Russia has made an unexpected maneuver by declaring an ostentatious break with the United States on a broad front.
Until recently, everything seemed to be moving in the opposite direction, with Russia coveting an international “diplomatic victory” that restored its status in the West and presupposed support from the United States. In Syria, where Moscow has increasingly set the agenda over the past year, it had largely accomplished that goal.
Yet on Oct. 3, Moscow said it was pulling out of the U.S.-Russia Plutonium Management and Disposition Agreement, signed in 2000. The two countries have traded threats and accusations on a whole series of issues, and relations have abruptly dropped to a new low.
It appears the Russian leadership has obliterated all its achievements in the last year. What caused this breakdown?
Of course, the situation in Syria has a lot to do with it, but that is not the whole story. Russia desires to turn a new corner in its relations with the West and establish a new baseline of truth that will supersede everything that has gone before it.
Last year, President Vladimir Putin proposed that the world’s major powers should form a coalition to fight the so-called Islamic State (IS).* At first, the West didn’t take the proposal seriously. Then, Russia scored a victory over IS with the liberation of Palmyra. Basically, Russia forced the West to engage with it in Syria and used that to begin to escape from its international isolation.
Then the Americans ceased cooperation with Moscow just weeks after they publicly announced it.
The reasons can easily be listed. Moscow blamed the United States for an airstrike that wiped out an entire Syrian regiment, calling it a serious setback in the fight against IS. The Americans blamed Russia for attacking a humanitarian convoy. Then came the bombardment of Aleppo, which caused angry dissension between the two sides.
But Russia went further, turning a local breakdown in bilateral relations into a global one. President Putin announced that Russia was suspending the 2000 agreement on plutonium disposal. In his decree halting cooperation, Vladimir Putin explains the decision by “a fundamental change of circumstances” and the “emergence of a threat to strategic stability” caused by U.S. actions
Now, the new Duma will start its term by approving a text condemning the United States for taking “steps resulting in a fundamental change in strategic stability.”
Moreover, the conditions Russia set for rejoining the treaty are extreme. Moscow demanded that the United States scale back its military presence in states that joined NATO after 2000 and told Washington to repeal the Magnitsky Act and the Ukraine Freedom Support Act, lift all anti-Russian sanctions, and compensate Russia for the damage the U.S. inflicted on its economy.
On the American side, the harder line was reinforced by the the Dutch Safety Board report on the MH-17 airliner downing. Although most of the world already knew that Moscow was in some shape or form responsible for the disaster, the report has a legal dimension. The Dutch report is strong precisely because it lies outside of politics, demonstrating that the wheels of justice will continue to grind in any political realities. This process will add some discomfort to Putin’s last presidential term.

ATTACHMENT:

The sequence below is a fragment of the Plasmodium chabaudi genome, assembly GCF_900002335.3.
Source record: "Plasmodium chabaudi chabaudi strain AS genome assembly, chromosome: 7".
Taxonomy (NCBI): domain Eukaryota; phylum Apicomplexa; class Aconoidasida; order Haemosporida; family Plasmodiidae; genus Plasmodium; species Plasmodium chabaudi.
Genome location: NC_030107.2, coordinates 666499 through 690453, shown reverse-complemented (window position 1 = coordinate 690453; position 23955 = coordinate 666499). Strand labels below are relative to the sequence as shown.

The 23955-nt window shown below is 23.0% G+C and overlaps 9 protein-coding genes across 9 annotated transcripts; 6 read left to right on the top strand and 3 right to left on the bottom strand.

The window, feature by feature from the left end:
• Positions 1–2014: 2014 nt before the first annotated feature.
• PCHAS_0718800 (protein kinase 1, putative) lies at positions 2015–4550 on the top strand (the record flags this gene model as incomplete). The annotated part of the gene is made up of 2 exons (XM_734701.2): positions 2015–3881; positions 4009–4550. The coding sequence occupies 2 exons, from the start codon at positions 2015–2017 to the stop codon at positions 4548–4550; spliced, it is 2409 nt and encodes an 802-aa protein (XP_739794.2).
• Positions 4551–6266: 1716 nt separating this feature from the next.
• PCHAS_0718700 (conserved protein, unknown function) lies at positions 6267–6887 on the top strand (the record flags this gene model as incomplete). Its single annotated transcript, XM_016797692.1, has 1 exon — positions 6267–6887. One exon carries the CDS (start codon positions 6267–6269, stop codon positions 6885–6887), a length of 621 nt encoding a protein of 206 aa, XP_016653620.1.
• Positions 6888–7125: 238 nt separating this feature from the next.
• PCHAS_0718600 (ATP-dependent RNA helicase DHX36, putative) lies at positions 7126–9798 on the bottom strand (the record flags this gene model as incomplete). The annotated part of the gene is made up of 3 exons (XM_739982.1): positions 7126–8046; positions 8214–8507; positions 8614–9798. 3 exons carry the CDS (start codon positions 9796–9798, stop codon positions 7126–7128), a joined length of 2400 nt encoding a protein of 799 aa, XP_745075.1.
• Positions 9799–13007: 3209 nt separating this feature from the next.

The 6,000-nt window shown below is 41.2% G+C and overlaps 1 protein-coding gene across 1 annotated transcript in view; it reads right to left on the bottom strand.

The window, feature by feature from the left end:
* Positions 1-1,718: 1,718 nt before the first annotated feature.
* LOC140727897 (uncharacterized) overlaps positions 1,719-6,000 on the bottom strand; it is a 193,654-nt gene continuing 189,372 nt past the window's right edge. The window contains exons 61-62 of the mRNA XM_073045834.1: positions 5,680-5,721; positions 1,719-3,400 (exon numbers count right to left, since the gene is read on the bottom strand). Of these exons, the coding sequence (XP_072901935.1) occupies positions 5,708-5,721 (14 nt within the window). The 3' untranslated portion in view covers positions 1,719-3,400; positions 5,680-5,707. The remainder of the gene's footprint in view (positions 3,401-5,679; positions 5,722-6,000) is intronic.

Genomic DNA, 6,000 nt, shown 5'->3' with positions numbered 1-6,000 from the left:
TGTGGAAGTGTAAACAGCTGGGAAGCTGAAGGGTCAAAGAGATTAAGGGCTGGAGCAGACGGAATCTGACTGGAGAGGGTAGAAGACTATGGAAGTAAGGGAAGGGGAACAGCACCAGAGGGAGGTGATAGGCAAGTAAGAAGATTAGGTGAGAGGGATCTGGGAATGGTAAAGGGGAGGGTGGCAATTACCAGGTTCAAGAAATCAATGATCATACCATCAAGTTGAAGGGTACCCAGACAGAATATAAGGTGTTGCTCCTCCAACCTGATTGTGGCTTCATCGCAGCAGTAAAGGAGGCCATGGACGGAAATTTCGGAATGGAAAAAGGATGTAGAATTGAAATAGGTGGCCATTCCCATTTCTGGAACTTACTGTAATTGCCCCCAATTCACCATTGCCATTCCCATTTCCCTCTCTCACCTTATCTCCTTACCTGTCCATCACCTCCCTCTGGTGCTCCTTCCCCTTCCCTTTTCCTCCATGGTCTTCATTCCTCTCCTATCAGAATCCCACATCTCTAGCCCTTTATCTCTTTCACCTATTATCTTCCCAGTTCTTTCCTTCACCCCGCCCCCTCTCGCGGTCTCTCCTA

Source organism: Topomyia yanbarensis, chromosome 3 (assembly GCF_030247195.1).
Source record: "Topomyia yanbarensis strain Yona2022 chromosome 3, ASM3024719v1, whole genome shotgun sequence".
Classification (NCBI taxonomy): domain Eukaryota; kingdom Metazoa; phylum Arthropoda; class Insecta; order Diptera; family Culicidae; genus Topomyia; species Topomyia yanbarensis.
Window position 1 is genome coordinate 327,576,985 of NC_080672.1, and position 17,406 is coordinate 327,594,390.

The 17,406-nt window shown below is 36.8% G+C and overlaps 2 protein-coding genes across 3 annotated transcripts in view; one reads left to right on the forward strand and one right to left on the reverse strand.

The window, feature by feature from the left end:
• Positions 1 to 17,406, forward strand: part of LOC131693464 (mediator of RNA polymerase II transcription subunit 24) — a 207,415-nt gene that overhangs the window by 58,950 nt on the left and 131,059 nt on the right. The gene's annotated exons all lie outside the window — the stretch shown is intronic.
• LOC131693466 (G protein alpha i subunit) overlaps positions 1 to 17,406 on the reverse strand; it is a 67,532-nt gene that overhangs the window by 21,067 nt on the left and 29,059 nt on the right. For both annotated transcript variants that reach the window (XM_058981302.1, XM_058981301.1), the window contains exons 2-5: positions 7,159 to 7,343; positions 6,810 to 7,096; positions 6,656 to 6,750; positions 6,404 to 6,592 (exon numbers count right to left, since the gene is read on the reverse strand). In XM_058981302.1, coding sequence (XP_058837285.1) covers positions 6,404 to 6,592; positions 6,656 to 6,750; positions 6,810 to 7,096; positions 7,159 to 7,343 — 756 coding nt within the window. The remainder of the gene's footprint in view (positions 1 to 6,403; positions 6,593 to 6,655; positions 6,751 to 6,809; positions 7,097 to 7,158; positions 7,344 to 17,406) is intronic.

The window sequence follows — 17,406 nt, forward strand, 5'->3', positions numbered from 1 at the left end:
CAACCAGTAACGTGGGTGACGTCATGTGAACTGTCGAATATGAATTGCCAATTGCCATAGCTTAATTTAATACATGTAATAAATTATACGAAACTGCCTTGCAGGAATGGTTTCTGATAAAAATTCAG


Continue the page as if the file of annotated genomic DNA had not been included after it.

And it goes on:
One more factor has helped trigger Moscow’s decision to break with the United States: the U.S. election campaign in which Russia has been playing a prominent role. Americans are now defining Russia as a full-fledged global adversary.The shock is not that Russia misbehaved somewhere overseas but that it directly interfered in American domestic politics.
The American media and politicians are now essentially saying what Putin said: Russia is a direct threat to U.S. security.
It will be hard to undo this rhetoric in the case of Hillary Clinton’s more than likely victory. Leaders of a new administration who just recently claimed that a powerful foreign adversary was about to destroy the country through its political manipulations will not act as though nothing has ever happened. Putin will have to deal with an hostile foreign policy environment during his last term in office.
So Russia decided not to wait to be punished by the United States and instead seized the initiative to drive the relationship to rock bottom. The assumption must be that when relations are so low, the only way for them to go is up. It is a bold political move that Putin hopes will give him greater freedom of maneuver on issues like Aleppo and the Donbas. But the assumption carries one obvious risk: the present rock bottom may only conceal another even deeper one.
*The Islamic State is a terrorist organization banned in Russia.
Alexander Baunov is a senior associate at the Carnegie Moscow Center and editor in chief of Carnegie.ru.
This article originally appeared on Carnegie Moscow's New Cold War blog.